All the songs were collected and elaborated for solo voices and a male choir with music performed by the Polish Radio Orchestra and conducted by professor Jerzy Kolaczkowski. This disc was released on the 50th anniversary of the end of World War II and the 75th anniversary of the victory in the Battle of Warsaw.
Song Title Information:
1. Bywaj dziewcze zdrowe (Pozegnianie) - A lyrical song of an insurgent bidding farewell to his sweetheart before he marches off to fight. It was probably written in 1830 at the beginning of the November Uprising. Up to this day it has remained one of the most popular patriotic songs. Its author is unknown.
2. Mazur wojenny (Nasz Chlopicki wojak dzielny) - A song about the Commander-In-Chief of the November Uprising, general Jozef Chlopicki. It was performed for the first time on December 28, 1830 at the National Theatre in Warsaw. Karol Kurpinski (1785-1857) composed the music and the text's author is probably Jedrzej Slowaczynski.
3. Warszawianka - To this day it is one of the most famous and patriotic was songs. The text of this sonf was written by the French poet Casimir Dalevigne, fascinated by the news reaching Paris about the freedom uprising of the Poles, translation from the French text was done by Karol Sienkiewicz (1793-1860) historian, publicist and poet (cousin grandfather of Henryk Sienkiewicz). The song was performed for this first time under the direction of the composer Karol Kurpinski on April 5, 1831 during the interlude of a spectacle and the National Theatre. Thanks to its ravishing melody "Warszawianka" won hug popularity and to the present day is performed during patriotic celebrations. Undoubtedly it is the most splendid and remarkable song of the November Uprising.
4. Tysiac walecznych (Polk czwarty)- Patriotic song about the bloody battle of Olszynka Grochowska. Its authors are foreigner: music was composed by the Frenchman, Joseph Denis-Doche, text was written by Julius Mosen (1803-1867), German writer and poet. He wrote this poem in honor of the ten rescued soldiers from the Fourth Regiment emigrating through Prussia. Mosen's text was translated by Jan Nepomucen Kaminski (1777-1855), actor, director and founder of the Polish Theatre in Lwow, author of numerous theatrical pieces and texts of patriotic songs. Commemorated in this song the Fourth Infantry Regiment of the Polish Kingdom made itself famous by winning the Arsenal during the November night, which had a key importance for the further development of the uprising. Soldier of this Regiment became famous also in the battles of Zakrzew, Dobre and Wawer, and in the heroic defense of Olszynka Grochowska and Warsaw.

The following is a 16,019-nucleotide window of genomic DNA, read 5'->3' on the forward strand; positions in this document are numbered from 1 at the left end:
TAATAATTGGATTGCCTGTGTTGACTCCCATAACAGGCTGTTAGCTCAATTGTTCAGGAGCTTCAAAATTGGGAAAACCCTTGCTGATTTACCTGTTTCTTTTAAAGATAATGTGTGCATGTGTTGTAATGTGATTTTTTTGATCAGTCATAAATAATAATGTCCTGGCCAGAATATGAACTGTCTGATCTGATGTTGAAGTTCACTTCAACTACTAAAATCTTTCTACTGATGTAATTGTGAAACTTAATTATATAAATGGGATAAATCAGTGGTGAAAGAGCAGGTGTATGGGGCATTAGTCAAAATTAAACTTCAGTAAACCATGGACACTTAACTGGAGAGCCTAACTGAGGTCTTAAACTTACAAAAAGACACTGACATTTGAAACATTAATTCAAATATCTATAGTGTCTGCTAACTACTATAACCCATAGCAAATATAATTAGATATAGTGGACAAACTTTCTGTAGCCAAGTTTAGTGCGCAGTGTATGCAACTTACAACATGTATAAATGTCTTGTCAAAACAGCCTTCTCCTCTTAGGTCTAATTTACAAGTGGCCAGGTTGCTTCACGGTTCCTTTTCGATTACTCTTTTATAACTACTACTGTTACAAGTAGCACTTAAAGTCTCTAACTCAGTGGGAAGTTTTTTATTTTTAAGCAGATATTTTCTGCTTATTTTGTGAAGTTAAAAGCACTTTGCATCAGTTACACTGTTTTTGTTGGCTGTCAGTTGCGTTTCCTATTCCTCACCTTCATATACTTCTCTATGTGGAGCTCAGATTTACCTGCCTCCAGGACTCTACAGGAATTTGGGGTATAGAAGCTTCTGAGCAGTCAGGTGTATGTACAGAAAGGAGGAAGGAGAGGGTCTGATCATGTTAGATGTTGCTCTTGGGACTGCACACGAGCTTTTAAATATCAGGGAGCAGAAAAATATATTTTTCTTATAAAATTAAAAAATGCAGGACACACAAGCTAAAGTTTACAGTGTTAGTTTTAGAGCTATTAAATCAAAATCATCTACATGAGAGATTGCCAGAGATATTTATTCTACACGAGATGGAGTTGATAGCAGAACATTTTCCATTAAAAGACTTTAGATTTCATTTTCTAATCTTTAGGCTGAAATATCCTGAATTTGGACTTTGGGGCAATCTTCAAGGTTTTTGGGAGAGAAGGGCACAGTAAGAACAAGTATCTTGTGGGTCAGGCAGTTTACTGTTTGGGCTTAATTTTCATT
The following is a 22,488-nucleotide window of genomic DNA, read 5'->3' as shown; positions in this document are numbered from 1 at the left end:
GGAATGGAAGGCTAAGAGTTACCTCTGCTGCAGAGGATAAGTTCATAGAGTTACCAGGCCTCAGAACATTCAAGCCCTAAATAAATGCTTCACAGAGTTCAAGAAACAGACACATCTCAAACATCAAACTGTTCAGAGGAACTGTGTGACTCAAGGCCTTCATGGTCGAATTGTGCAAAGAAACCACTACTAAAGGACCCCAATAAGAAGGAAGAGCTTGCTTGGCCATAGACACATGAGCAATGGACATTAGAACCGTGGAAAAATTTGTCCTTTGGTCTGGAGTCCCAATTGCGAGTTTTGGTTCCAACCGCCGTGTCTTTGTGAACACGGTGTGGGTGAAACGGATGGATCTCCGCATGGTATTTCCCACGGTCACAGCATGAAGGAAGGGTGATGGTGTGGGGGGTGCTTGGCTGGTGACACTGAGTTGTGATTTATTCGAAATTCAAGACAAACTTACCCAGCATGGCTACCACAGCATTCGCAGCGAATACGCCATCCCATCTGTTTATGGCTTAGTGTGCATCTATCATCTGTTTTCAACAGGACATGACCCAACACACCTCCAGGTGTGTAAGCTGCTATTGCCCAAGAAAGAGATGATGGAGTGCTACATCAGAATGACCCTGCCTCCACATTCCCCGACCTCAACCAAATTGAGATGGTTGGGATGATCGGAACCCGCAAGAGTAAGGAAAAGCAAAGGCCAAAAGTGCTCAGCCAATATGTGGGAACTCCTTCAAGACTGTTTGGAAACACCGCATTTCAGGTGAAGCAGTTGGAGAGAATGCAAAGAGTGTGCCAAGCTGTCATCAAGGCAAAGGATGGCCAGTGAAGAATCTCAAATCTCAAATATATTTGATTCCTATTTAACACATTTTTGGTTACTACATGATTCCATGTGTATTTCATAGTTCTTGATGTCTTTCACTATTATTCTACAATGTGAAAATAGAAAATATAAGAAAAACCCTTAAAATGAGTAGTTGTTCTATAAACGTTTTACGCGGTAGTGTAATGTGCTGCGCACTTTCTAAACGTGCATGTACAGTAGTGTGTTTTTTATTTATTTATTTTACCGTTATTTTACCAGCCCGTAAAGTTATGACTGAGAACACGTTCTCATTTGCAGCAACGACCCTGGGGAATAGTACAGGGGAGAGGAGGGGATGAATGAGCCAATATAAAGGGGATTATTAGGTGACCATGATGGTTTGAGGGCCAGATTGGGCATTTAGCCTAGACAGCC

5. Do broni ludy (Marsz Mieroslawskiego) - A revolutionary fighting song from the period of the Uprsing in Wielkopolska, the Peoples Spring of 1848. The aria from the famous opera of Gaetano Donizetti, "Lucja z Lammermoor" was adorned by the text of an unknown author. Up to this day very willingly performed by various military bands.
6. Jeszcze jeden mazur dzisiaj (Ostatni mazur) - Very popular to the present day this mazur is in the repertory of many military bands and folk groups. The text's author is Ludwik Ksawer Lubinski (1839-1892). writer of many poetic patriotic pieces of work, participant in the January Uprising. The melody's creator, Fabian Tymolski (1828-1885) composer of about 200 dances (mazurki, polonezy, polki, marsze, krakowiaki and kolomyjki) known only today for this unique song.
7. Marsz zuawow - One of the most famous songs of the January Uprising. Words of this song were written by Wlodzimeirz Wolski (1824-1882) poet of the Warsaw bohemia, known first of all as author of librettos to "Halka" and "Hrabina" operas of Stanislaw Moniuszko and also as an author of texts of many soldier's and patriotic songs. Wolski wrote this song in honor of the insurrectional division formed on the model of the French infantry division in Alger and from their name "zouave" called "Zuawy smierci". Volunteers joining Zuawy swore they would never shirk from the enemy and would never surrender. They could choose victory or death on the battlefield. Their bravery and heroism made them famous n the January Uprising and won them popularity and sympathy in society.
8. W krwawym polu (Pobudka) - The song "W krwawym polu srebne ptasze" is also known under the titles: "Pobudka", "Sygnal" or "Piesn z obozu Jezioranskiego", was created toward the end of February 1863 in Lwow to bid farewell to the insurgents leaving for the guerilla warfare. Words were written by the known poet Wincenty Pol (1807-1872), music composed by Alfred Bojarski (1826-1901), musician-amateur, social activist. At first this song was performed by the insurgrnts in the camp of Antoni Jesioranski. Very quickly it won general popularity in all Polish annexed territories.
9. Hej strzelcy wraz (Piesn strzelcow) - Music and words of "Piesn strzelcow" were written in 1863 by Wladyslaw Ladwik Anczyc (1823-1883), poet, playwright, known first of all as the author of the piece "Kosziuszko pod Raclawicami". "Piesn strzelcow" is also known under the title "Marsz strzelcow from 1863". In the years for the 1st World War it was the favorite Legionaries song.
10. Jak to na wojence ladnie (Piosenka ulanska) - The origins of the song go b ack to the January Uprising of 1863. Text was based on folk sources written by Wladyslaw Tarnowski (pseudonym Ernest Bulawa). The song became very popular in the years of the first World War.
11. Wojenko, wojenko - One of the most popular songs from the first World War. It was probably created in August, 1917 and at once was enormously popular. The text's author is unknown.
12. Przybyli ulani
13. O moj rozmarynie
14. Hej, hej ulani
16. A czy jez to imie
17. Serce w plecaku
18. Rozszuialy sie wierzby placzace
19. Marsz pierwszego korpusu
22. Czerwone maki na Monte Cassino